The initial logistic regression test was performed with 3220 SNPs, however after filtering SNPs to compute PCA and IBS score, an independent set of 2116 SNPs remained. No Genomic inflation from GWAS p-values expected by random chances was detected, except for the top associated SNPs (lambda = 1.13, Fig. 3a). A Fisher’s exact test revealed four markers on chromosome 5 (Fig. 3c), whose P values were above the significant genome-wide threshold of (P value >1.585 × 10−5) (Fig. 3b; Additional file 7). For the association test, the significance threshold for all 3155 SNPs was Bonferroni’s (α* = α/n) based significant threshold to adjust for multiple testing, where α represents Bonferroni’s coefficient 0.05 and n represents the number of SNPs after filtering for quality parameters (0.05 / 3155 = 1.58 × 10−5).
Fig. 3

a Quantile-quantile (QQ) plot of GWA p-values. QQ-plot shows only minor deviations from the null distribution, expected for the top associated SNPs. b Manhattan plot from the GWAS analysis of Beech Bark Disease in 327 individuals. Beech bark disease is associated with a locus on chromosome 5. The x-axis represents chromosomal locations and the y-axis, −log10 p-values from genotypic associations. Four markers on chromosome 5 reached genome-wide significance (p-values >1.585 × 10−5)

Identification and mapping of the disease resistance candidate gene

As shown in the Manhattan plot (Fig. 3b and Additional file 7), four SNPs were observed to surpass the genome-wide significance threshold of 1.585 × 10−5, which is strong evidence of association. All four SNPs are located on chromosome (Chr) 5 (Additional file 8). The strongest evidence of association is linked to AX-156994126 (P = 5.99E-6, odds ratio (OR) = 0.2573), AX-156988334 (P = 8.852E-6, odds ratio (OR) = 0.2758) and AX-157000652 (P = 8.074E-6, odds ratio (OR) = 0.2773) (Table 6). On chromosome (Chr) 5, SNPs were positioned at 12.344 cM (centimorgans) for AX-156994126, AX-156989406 and for AX-157000652 and at 13.811 cM for AX-156988334 (Additional file 8A).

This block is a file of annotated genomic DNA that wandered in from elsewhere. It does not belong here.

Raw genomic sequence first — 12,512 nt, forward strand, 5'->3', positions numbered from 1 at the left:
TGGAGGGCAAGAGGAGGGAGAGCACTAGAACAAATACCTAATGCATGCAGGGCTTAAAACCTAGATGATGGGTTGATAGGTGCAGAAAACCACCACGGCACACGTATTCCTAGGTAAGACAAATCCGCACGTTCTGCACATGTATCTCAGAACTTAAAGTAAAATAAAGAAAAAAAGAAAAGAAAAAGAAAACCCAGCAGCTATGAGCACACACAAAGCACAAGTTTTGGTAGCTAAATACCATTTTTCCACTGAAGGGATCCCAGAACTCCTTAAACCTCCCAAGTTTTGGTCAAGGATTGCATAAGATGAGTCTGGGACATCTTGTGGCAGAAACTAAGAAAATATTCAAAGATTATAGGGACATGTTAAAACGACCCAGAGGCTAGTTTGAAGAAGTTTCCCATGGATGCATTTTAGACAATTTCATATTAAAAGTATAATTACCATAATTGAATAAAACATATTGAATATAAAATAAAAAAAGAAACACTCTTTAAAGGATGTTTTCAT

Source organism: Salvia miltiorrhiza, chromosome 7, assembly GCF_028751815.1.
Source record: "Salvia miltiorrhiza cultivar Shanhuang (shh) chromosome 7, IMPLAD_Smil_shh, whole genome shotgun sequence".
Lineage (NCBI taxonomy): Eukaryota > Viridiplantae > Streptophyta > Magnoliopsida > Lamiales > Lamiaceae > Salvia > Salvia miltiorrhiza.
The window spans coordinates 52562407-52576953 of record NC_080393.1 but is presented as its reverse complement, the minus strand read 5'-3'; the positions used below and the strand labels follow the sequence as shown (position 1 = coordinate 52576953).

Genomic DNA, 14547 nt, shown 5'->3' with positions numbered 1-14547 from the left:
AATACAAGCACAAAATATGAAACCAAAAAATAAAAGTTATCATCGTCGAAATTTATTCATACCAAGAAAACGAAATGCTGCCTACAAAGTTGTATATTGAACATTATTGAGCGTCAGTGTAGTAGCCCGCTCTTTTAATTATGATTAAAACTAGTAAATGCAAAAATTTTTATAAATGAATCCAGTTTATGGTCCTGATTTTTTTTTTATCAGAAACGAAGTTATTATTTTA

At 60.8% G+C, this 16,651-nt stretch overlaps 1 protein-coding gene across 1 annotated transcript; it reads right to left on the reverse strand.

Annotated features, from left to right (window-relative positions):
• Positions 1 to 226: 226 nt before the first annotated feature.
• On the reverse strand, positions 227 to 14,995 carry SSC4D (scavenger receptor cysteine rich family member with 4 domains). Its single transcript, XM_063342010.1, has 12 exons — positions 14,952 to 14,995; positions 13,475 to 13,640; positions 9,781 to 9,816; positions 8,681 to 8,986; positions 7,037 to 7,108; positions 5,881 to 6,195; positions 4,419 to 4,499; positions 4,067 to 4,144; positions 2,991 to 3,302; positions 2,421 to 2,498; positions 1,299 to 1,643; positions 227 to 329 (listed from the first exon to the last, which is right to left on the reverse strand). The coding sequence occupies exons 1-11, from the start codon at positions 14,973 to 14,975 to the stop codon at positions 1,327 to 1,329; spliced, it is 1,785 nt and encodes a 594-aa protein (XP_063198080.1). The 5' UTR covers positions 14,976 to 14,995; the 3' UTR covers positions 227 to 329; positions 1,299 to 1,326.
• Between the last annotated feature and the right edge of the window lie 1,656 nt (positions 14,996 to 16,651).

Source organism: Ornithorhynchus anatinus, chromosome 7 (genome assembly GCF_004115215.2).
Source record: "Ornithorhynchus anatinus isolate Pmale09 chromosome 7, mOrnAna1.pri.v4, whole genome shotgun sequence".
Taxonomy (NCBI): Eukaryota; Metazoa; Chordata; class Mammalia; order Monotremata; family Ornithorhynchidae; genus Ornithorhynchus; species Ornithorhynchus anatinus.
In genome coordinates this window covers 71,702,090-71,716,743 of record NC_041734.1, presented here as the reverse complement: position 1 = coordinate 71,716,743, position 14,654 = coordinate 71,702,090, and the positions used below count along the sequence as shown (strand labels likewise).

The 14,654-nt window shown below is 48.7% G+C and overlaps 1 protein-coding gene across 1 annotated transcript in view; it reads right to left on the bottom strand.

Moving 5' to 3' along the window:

Table 6

Top SNPs associated with Beech Bark disease

Gene

Chr

Position (cM)

Affymetrix ID

Original SNPs ID

Logistic regression association (P value)

Annotation

Mt

5

12.344

AX-156989406

contig03321_576

2.46E-6

Fagus sylvatica (European beech) mRNA for methallothionein-like protein, Metal ion binding

Mt

5

12.344

AX-157000652

contig03321_166

8.07E-6

Mt

5

13.811

AX-156988334

contig03321_330

8.85E-6

Mt

5

12.344

AX-156994126

contig03321_441

5.99E-6

The flanking sequences for these four SNPs were used in Blast analysis. The best BLAST (BLASTn) analyses were performed against the NCBI database (National Center for Biotechnology Information) for non-redundant protein database. The best hit resulted in the identification of the single gene (Mt) from a single contig (contig 03321), within which fell all four identified SNPs (see Additional file 8B). The gene (Mt) encodes an mRNA for metallothionein-like protein (metal ion binding) (Table 6).

Support for the result from GWAS was obtained by BLASTx alignment of the RNA sequence reads for each of the 10cDNA libraries individually to contig 03321, containing the full length transcript of the candidate Mt. gene. With the exception of the individuals (1504R and DN00726S), the constitutive expression of the candidate Mt. gene was higher in the BBD resistant individuals than in the BBD susceptible individuals (Additional file 9). On average, 1602 reads mapped per BBD resistant library, and 414 reads per susceptible library, after normalization in TPM (Transcripts Per Kilobase Million). This does not imply the expression of the candidate Mt. gene alone is sufficient for BBD resistance, nor that it is the only gene differentially expressed upon attack by the insect vector.

Linkage disequilibrium

To measure the degree to which alleles at two loci are associated, a complete set of 3220 SNPs were included to determine whether two loci are in linkage equilibrium or disequilibrium. LD plot showed SNPs in strong linkage disequilibrium (D’ = 1) (Additional file 10).

Discussion

Trait architecture

Genome Wide Association Analysis has identified a single locus contributing to resistance to beech bark disease (BBD). There were four SNPs in chromosome (Chr) 5 significantly associated with the scale resistance trait analyzed. A candidate gene (Mt) encoding for a metallothionein-like protein was found to be physically linked to these genetic markers and may play an important role in the resistance mechanisms against Nectria sp. - beech scale insect. This is consistent with genetic studies of several different small full-sibling families that suggest involvement of a few as two genes [5, 24, 38]. For validation of single locus trait discovery, BLASTn search of the contig EST sequences was performed against the complete NCBI database for those SNPs (see Additional file 8B). A proven functional annotation for these SNPs is essential prior to use in breeding, which will be possible when a reference genome sequence for American Beech is available.